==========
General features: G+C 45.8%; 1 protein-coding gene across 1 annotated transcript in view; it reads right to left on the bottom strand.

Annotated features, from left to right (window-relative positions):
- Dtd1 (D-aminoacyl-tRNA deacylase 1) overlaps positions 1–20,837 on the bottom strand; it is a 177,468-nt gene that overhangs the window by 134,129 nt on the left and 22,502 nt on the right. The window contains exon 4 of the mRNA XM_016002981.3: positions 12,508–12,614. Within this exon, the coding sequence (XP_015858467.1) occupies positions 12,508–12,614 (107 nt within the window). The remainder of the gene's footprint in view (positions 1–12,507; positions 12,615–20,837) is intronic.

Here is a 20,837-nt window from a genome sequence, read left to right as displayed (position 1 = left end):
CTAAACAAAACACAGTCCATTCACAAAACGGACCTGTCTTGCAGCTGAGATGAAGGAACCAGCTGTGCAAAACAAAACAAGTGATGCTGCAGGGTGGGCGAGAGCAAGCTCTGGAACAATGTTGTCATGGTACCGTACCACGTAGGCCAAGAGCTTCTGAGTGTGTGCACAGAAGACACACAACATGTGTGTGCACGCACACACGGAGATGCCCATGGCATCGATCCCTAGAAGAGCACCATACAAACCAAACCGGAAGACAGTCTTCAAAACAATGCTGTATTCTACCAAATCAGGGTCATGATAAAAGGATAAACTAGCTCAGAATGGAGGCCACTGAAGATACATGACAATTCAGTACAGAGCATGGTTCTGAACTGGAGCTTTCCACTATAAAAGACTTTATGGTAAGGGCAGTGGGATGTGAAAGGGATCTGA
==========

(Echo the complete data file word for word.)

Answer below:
General features: G+C 45.8%; 1 protein-coding gene across 1 annotated transcript in view; it reads right to left on the bottom strand.

Annotated features, from left to right (window-relative positions):
- Dtd1 (D-aminoacyl-tRNA deacylase 1) overlaps positions 1–20,837 on the bottom strand; it is a 177,468-nt gene that overhangs the window by 134,129 nt on the left and 22,502 nt on the right. The window contains exon 4 of the mRNA XM_016002981.3: positions 12,508–12,614. Within this exon, the coding sequence (XP_015858467.1) occupies positions 12,508–12,614 (107 nt within the window). The remainder of the gene's footprint in view (positions 1–12,507; positions 12,615–20,837) is intronic.

Here is a 20,837-nt window from a genome sequence, read left to right as displayed (position 1 = left end):
CTAAACAAAACACAGTCCATTCACAAAACGGACCTGTCTTGCAGCTGAGATGAAGGAACCAGCTGTGCAAAACAAAACAAGTGATGCTGCAGGGTGGGCGAGAGCAAGCTCTGGAACAATGTTGTCATGGTACCGTACCACGTAGGCCAAGAGCTTCTGAGTGTGTGCACAGAAGACACACAACATGTGTGTGCACGCACACACGGAGATGCCCATGGCATCGATCCCTAGAAGAGCACCATACAAACCAAACCGGAAGACAGTCTTCAAAACAATGCTGTATTCTACCAAATCAGGGTCATGATAAAAGGATAAACTAGCTCAGAATGGAGGCCACTGAAGATACATGACAATTCAGTACAGAGCATGGTTCTGAACTGGAGCTTTCCACTATAAAAGACTTTATGGTAAGGGCAGTGGGATGTGAAAGGGATCTGA